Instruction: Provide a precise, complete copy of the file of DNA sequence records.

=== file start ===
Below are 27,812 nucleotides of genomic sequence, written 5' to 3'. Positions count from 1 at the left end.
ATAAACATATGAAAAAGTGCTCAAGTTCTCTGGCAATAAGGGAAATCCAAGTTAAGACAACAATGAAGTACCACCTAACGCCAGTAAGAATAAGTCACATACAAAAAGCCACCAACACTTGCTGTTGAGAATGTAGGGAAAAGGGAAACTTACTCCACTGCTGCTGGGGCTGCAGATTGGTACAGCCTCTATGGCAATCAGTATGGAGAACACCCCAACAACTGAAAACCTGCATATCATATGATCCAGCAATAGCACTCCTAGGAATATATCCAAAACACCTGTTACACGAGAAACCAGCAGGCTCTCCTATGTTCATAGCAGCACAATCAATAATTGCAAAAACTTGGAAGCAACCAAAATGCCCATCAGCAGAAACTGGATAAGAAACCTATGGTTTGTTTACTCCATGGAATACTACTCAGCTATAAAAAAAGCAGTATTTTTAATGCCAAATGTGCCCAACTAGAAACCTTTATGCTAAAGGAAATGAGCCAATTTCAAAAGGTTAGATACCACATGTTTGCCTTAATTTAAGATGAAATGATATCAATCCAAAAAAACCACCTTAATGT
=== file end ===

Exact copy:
Below are 27,812 nucleotides of genomic sequence, written 5' to 3'. Positions count from 1 at the left end.
ATAAACATATGAAAAAGTGCTCAAGTTCTCTGGCAATAAGGGAAATCCAAGTTAAGACAACAATGAAGTACCACCTAACGCCAGTAAGAATAAGTCACATACAAAAAGCCACCAACACTTGCTGTTGAGAATGTAGGGAAAAGGGAAACTTACTCCACTGCTGCTGGGGCTGCAGATTGGTACAGCCTCTATGGCAATCAGTATGGAGAACACCCCAACAACTGAAAACCTGCATATCATATGATCCAGCAATAGCACTCCTAGGAATATATCCAAAACACCTGTTACACGAGAAACCAGCAGGCTCTCCTATGTTCATAGCAGCACAATCAATAATTGCAAAAACTTGGAAGCAACCAAAATGCCCATCAGCAGAAACTGGATAAGAAACCTATGGTTTGTTTACTCCATGGAATACTACTCAGCTATAAAAAAAGCAGTATTTTTAATGCCAAATGTGCCCAACTAGAAACCTTTATGCTAAAGGAAATGAGCCAATTTCAAAAGGTTAGATACCACATGTTTGCCTTAATTTAAGATGAAATGATATCAATCCAAAAAAACCACCTTAATGT